A 25-year-old employee at Chinese video platform Bilibili suddenly died during the Lunar New Year holiday last week, with the cause of death suspected to be overwork. The incident put Bilibili in the spotlight, sparking an online debate about the culture of overwork in China’s internet industry.
A Weibo influencer known as Wang Luobei posted about the incident on Monday after receiving a direct message saying a content moderator at Bilibili’s Wuhan subsidiary died at work during the holiday period. Multiple Weibo users, who asked to remain anonymous, have since sent direct messages to Wang to confirm the death.
In response, Bilibili issued an internal memo on Monday, stating that the employee was feeling unwell on the afternoon of February 4 and claimed he did not die due to excessive work. According to the company, the deceased employee was on a nine-hour shift that day from 9:30 a.m. to 6:30 p.m., and did not work overtime over the week before his death.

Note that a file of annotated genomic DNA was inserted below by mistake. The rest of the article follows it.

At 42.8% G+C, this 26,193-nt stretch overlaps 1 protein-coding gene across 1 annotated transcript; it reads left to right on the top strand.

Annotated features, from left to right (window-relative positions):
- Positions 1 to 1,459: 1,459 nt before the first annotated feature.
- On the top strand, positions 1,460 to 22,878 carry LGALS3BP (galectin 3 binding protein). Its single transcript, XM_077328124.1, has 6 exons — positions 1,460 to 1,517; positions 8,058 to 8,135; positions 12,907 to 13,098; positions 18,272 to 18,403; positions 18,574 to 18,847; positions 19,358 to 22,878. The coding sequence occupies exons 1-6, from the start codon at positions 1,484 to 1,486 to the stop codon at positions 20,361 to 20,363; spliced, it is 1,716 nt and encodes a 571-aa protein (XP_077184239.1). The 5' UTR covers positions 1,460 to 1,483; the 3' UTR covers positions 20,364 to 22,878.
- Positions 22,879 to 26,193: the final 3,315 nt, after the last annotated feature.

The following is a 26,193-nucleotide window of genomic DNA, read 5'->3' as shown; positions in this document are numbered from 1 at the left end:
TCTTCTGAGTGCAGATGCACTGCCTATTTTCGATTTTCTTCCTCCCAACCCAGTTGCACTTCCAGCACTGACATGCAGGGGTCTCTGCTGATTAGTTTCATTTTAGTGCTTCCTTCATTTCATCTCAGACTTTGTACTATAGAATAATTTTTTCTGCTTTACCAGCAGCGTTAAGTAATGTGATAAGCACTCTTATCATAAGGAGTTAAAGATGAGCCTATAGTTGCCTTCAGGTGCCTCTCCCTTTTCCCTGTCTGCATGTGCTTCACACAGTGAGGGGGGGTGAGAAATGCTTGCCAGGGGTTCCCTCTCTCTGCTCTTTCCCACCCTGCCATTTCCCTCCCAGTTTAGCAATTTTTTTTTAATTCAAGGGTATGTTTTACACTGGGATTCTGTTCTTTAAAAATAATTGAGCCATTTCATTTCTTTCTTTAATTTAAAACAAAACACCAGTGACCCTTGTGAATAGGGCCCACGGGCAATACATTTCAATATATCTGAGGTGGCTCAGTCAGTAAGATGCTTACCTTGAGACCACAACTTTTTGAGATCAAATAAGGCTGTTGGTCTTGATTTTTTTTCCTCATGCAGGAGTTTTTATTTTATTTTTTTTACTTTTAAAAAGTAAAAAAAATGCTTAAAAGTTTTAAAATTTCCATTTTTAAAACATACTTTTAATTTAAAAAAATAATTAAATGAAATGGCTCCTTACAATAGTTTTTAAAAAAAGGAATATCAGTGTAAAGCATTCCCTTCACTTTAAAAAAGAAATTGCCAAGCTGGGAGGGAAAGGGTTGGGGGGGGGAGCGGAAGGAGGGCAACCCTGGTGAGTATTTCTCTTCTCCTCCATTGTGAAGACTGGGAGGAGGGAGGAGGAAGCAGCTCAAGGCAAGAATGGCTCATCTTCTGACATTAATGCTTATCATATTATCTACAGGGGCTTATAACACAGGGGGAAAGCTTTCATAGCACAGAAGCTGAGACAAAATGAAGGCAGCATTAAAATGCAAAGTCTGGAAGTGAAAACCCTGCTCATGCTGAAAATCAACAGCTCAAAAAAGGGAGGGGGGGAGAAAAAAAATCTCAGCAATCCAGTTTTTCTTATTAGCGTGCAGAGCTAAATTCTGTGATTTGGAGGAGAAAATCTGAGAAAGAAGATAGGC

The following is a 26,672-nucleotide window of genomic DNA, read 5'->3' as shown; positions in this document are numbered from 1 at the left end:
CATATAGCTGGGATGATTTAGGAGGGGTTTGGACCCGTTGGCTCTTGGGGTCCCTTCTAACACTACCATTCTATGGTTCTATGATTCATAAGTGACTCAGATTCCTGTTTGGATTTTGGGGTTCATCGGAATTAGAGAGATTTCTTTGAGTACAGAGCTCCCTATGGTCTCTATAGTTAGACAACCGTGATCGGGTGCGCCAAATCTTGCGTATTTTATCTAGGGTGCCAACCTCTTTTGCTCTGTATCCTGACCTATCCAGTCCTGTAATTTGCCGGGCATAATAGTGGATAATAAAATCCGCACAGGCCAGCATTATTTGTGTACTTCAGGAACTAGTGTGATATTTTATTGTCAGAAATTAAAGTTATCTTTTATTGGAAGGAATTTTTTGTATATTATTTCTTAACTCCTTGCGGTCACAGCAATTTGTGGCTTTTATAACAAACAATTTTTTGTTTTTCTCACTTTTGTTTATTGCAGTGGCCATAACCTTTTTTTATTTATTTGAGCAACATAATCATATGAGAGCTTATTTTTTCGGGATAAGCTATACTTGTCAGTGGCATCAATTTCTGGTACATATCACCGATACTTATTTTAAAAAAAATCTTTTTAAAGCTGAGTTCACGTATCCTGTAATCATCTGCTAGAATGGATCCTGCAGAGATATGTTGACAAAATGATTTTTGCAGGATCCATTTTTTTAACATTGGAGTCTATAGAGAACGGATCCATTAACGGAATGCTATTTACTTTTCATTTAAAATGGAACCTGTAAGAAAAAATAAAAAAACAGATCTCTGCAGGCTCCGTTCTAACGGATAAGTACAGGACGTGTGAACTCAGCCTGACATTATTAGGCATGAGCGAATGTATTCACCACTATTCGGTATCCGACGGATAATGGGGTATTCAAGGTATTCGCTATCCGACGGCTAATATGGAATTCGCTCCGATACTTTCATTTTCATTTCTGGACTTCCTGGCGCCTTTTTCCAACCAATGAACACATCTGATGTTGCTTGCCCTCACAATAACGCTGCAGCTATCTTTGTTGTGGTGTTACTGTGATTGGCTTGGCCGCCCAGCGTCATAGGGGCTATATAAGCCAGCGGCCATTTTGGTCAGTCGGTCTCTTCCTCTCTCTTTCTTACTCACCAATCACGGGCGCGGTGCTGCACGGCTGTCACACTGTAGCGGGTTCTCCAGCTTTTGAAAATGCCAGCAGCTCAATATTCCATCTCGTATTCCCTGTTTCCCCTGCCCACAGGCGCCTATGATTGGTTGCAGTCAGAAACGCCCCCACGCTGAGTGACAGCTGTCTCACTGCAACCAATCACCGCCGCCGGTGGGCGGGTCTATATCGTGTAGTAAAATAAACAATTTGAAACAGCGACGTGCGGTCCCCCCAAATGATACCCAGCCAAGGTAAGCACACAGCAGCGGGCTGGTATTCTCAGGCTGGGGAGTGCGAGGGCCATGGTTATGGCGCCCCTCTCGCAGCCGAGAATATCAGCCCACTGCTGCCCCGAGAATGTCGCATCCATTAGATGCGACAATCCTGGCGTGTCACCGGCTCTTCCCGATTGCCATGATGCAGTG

However, a Weibo user who claimed to be the employee’s cousin refuted Bilibili’s response, suggesting that a highly intensive workload led to his death. “He didn’t come home during the Lunar New Year holiday and decided to stay in Wuhan for work,” she said.
The cousin posted a screenshot of the employee’s account on WeCom, an enterprise collaboration app, which showed a summary of his work activities for 2021. This included records of the employee working until “late at night” for 321 days last year, including one instance where he left work at 4:00 a.m. in November.
Bilibili said it is cooperating with the police for their investigation into the employee’s death.
According to job openings for content moderator positions at Bilibili, staff members must “accept night shifts, and have a strong ability to work under pressure.” One of the posts, which is still online for active recruitment, specifically states that the job involves 12-hour overnight shifts.
The “996” work schedule—being on shift from 9:00 a.m. to 9:00 p.m., at least six days a week—is commonplace in China’s major tech companies. Even though the government has said the practice is illegal, overtime culture is still prevalent.
Last month, internal chat records showing an entry-level Tencent employee speaking out against intensive workloads went viral in China, renewing discussion surrounding overwork practices at tech companies. A Tencent executive said he felt ashamed because of his employees’ overwork, and said he hoped to see more internet companies confront the issue.